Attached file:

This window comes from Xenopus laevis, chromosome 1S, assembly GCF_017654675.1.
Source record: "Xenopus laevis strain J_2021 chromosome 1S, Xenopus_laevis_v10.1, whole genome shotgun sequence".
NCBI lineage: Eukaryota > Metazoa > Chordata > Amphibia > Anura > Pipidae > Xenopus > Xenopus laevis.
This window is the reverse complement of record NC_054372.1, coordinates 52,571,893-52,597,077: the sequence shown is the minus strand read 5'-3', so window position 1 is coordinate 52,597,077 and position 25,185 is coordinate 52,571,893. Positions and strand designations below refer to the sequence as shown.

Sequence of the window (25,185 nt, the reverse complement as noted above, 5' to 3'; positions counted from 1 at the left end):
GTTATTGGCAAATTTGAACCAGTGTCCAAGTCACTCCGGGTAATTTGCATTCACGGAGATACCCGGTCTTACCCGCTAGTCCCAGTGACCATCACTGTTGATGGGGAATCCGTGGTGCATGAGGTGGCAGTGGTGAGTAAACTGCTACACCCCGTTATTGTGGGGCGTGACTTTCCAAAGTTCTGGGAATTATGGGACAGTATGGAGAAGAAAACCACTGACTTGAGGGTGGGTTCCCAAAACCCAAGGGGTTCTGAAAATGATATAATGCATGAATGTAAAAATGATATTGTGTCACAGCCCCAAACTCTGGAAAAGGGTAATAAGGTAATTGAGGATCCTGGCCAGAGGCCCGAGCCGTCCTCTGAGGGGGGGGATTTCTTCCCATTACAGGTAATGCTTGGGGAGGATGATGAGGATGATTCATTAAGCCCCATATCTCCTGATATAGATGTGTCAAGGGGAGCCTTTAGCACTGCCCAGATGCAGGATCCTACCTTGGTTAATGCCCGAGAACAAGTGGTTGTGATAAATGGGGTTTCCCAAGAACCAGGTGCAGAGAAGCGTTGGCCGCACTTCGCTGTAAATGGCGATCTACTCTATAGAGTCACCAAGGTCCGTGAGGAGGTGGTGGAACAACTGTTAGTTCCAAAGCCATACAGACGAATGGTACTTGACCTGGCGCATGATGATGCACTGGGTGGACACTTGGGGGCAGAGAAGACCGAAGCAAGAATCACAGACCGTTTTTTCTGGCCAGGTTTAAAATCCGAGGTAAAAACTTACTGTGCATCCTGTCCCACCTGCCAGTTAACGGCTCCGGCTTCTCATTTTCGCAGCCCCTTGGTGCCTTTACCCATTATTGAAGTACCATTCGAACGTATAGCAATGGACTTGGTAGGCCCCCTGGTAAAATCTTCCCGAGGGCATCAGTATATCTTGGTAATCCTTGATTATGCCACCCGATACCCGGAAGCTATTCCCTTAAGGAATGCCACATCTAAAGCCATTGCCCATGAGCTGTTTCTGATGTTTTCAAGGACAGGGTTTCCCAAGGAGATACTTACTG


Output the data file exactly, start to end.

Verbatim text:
This window comes from Xenopus laevis, chromosome 1S, assembly GCF_017654675.1.
Source record: "Xenopus laevis strain J_2021 chromosome 1S, Xenopus_laevis_v10.1, whole genome shotgun sequence".
NCBI lineage: Eukaryota > Metazoa > Chordata > Amphibia > Anura > Pipidae > Xenopus > Xenopus laevis.
This window is the reverse complement of record NC_054372.1, coordinates 52,571,893-52,597,077: the sequence shown is the minus strand read 5'-3', so window position 1 is coordinate 52,597,077 and position 25,185 is coordinate 52,571,893. Positions and strand designations below refer to the sequence as shown.

Sequence of the window (25,185 nt, the reverse complement as noted above, 5' to 3'; positions counted from 1 at the left end):
GTTATTGGCAAATTTGAACCAGTGTCCAAGTCACTCCGGGTAATTTGCATTCACGGAGATACCCGGTCTTACCCGCTAGTCCCAGTGACCATCACTGTTGATGGGGAATCCGTGGTGCATGAGGTGGCAGTGGTGAGTAAACTGCTACACCCCGTTATTGTGGGGCGTGACTTTCCAAAGTTCTGGGAATTATGGGACAGTATGGAGAAGAAAACCACTGACTTGAGGGTGGGTTCCCAAAACCCAAGGGGTTCTGAAAATGATATAATGCATGAATGTAAAAATGATATTGTGTCACAGCCCCAAACTCTGGAAAAGGGTAATAAGGTAATTGAGGATCCTGGCCAGAGGCCCGAGCCGTCCTCTGAGGGGGGGGATTTCTTCCCATTACAGGTAATGCTTGGGGAGGATGATGAGGATGATTCATTAAGCCCCATATCTCCTGATATAGATGTGTCAAGGGGAGCCTTTAGCACTGCCCAGATGCAGGATCCTACCTTGGTTAATGCCCGAGAACAAGTGGTTGTGATAAATGGGGTTTCCCAAGAACCAGGTGCAGAGAAGCGTTGGCCGCACTTCGCTGTAAATGGCGATCTACTCTATAGAGTCACCAAGGTCCGTGAGGAGGTGGTGGAACAACTGTTAGTTCCAAAGCCATACAGACGAATGGTACTTGACCTGGCGCATGATGATGCACTGGGTGGACACTTGGGGGCAGAGAAGACCGAAGCAAGAATCACAGACCGTTTTTTCTGGCCAGGTTTAAAATCCGAGGTAAAAACTTACTGTGCATCCTGTCCCACCTGCCAGTTAACGGCTCCGGCTTCTCATTTTCGCAGCCCCTTGGTGCCTTTACCCATTATTGAAGTACCATTCGAACGTATAGCAATGGACTTGGTAGGCCCCCTGGTAAAATCTTCCCGAGGGCATCAGTATATCTTGGTAATCCTTGATTATGCCACCCGATACCCGGAAGCTATTCCCTTAAGGAATGCCACATCTAAAGCCATTGCCCATGAGCTGTTTCTGATGTTTTCAAGGACAGGGTTTCCCAAGGAGATACTTACTG